And therefore the Apostle Peter makes a wise and significant connection,”Therefore, rid yourselves of all malice and all deceit, hypocrisy, envy, and slander of every kind.” (1st Peter 2:1) Truly, evil speaking of our brethren, though it may be true, yet it proceeds out of the abundance of these, in the heart, of deceit, hypocrisy, and envy.  While we catch at a name of piety from censuring others, and build our own reputation upon the ruins of another’s good name, hypocrisy and envy are too predominant.

If we would indeed grow in grace by the word, and taste more how gracious the Lord is, we must lay these aside, and become as little children, without deceit, and without bitterness.  Many account it excuse enough, that they did not invent evil tales, or were not the first tellers of them; but the Scripture joins both together.

The man that “shall abide in his tabernacle” must neither vent nor invent them, neither cast them down nor take them up, “whose tongue utters no slander, who does no wrong to a neighbor, and casts no slur on others;” (Psalm 15:3) or neither receives nor endures it, as in the margin.  He neither gives it nor receives he it, doesn’t have a tongue to speak of others’ faults, nor an ear to hear them.  Indeed he has a tongue to confess his own, and an ear open to hear another confess his faults, according to that precept, “Confess your faults one to another.”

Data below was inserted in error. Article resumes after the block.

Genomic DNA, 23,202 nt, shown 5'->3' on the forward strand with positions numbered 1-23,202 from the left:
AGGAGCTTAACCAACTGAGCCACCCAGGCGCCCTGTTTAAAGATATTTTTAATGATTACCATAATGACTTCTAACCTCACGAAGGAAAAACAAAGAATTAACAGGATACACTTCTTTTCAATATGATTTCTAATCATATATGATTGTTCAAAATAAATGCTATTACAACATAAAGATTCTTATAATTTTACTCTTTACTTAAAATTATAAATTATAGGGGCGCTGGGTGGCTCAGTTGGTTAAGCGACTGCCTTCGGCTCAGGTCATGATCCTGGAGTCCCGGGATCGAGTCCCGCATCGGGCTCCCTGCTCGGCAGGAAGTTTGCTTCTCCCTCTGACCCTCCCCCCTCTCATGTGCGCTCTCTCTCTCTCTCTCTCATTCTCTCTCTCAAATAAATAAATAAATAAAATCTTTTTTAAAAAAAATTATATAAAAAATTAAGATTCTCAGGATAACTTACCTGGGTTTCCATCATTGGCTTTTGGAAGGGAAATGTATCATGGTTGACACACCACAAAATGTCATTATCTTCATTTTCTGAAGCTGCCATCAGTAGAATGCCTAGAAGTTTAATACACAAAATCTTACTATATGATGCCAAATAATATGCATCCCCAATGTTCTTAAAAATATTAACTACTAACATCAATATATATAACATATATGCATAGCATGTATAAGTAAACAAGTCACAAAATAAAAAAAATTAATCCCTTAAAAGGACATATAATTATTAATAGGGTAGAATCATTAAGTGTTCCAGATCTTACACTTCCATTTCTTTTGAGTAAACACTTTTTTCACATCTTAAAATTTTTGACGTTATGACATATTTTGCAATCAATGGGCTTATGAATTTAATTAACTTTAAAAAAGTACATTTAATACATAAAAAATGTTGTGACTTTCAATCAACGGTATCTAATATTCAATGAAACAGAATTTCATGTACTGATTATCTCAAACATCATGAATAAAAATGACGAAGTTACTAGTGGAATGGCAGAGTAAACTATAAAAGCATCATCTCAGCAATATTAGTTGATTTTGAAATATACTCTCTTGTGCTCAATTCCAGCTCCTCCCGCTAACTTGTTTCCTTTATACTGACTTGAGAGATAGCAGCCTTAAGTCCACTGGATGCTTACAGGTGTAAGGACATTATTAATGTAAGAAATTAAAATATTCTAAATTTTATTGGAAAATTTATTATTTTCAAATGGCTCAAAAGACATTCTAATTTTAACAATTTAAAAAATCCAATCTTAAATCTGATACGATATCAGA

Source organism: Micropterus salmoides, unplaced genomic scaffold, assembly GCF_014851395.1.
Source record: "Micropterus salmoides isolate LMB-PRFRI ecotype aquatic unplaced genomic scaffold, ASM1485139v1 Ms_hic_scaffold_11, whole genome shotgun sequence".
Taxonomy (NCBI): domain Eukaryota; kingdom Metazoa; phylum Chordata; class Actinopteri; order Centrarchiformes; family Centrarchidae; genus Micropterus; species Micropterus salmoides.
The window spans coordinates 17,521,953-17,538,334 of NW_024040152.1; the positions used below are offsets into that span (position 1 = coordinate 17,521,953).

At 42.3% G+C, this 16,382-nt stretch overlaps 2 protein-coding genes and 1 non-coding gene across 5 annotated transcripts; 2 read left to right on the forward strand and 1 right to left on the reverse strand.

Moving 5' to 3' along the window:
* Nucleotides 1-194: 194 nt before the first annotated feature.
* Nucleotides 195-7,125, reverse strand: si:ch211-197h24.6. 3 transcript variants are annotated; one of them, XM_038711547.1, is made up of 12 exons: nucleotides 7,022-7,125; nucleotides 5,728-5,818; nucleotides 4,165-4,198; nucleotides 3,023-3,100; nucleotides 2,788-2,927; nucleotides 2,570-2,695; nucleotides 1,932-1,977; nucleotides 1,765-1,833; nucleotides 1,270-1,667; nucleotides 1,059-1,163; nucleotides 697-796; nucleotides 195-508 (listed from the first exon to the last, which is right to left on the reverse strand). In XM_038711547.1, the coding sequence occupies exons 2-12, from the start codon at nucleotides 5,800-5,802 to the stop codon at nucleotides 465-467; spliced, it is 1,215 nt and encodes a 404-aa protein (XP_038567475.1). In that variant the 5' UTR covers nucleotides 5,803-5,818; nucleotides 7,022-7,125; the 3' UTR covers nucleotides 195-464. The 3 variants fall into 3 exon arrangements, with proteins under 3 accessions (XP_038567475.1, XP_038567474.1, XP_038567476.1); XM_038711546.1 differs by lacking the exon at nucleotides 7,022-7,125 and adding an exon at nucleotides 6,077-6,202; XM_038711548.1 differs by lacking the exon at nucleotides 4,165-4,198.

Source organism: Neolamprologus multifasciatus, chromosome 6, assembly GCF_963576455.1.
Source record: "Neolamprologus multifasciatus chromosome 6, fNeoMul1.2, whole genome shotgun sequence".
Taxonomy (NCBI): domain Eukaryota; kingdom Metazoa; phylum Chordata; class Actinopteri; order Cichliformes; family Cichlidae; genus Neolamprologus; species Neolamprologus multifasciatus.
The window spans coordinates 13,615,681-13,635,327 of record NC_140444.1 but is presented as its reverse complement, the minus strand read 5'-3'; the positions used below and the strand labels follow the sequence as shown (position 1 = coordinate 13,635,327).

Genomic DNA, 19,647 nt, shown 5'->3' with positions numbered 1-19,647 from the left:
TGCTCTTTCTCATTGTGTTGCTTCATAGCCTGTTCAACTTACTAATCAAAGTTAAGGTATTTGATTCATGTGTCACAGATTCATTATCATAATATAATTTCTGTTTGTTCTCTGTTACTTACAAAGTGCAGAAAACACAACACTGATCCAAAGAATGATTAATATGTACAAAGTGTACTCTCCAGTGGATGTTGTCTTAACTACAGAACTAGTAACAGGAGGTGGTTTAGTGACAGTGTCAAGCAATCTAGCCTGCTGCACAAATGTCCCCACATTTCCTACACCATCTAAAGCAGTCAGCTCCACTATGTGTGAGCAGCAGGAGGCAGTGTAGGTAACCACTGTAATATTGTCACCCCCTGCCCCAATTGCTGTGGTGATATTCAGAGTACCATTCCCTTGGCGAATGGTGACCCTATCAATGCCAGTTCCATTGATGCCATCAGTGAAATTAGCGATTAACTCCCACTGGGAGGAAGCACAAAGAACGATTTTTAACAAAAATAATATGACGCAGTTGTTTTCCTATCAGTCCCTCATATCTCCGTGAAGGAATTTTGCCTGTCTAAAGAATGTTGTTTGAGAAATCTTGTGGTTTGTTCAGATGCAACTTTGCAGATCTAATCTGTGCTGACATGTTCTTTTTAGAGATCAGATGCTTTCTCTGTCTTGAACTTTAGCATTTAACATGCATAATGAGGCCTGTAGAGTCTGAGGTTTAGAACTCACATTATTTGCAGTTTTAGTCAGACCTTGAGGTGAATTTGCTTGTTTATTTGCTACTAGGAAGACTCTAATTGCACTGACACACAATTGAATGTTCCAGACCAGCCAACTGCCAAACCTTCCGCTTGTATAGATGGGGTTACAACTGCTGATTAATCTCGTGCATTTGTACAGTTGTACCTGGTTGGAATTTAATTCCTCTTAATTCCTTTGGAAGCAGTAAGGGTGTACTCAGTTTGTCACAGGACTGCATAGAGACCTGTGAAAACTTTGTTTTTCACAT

We are forbidden to have much society or fellowship with tale-bearers; and it is added, “He who goes about as a tale-bearer reveals secrets; therefore don’t keep company with him who opens wide his lips.” (Proverbs 20:19) as indeed commonly those who reproach the absent, flatter the present; a backbiter is a face-flatterer.  And therefore we should not only not meddle with them, but drive them away as enemies to human society. Charity would in such a case protect itself, if I may so say, by “an angry countenance,” an appearance of anger and real dislike. “As the north wind drives away rain,” so that hearers would drive away a “backbiting tongue,” (Proverbs 25:23)  If we would discredit it, backbiters will be discouraged to open their pack of news and reports: and indeed the receiving readily of evil reports of brethren, is a partaking in the unfruitful works of darkness, which we should rather reprove, (Ephesians 5:11).  To join with the teller is to complete the evil report; for if there were no receiver there would be no teller, no tale-bearer.

 


Modernized by this site in places.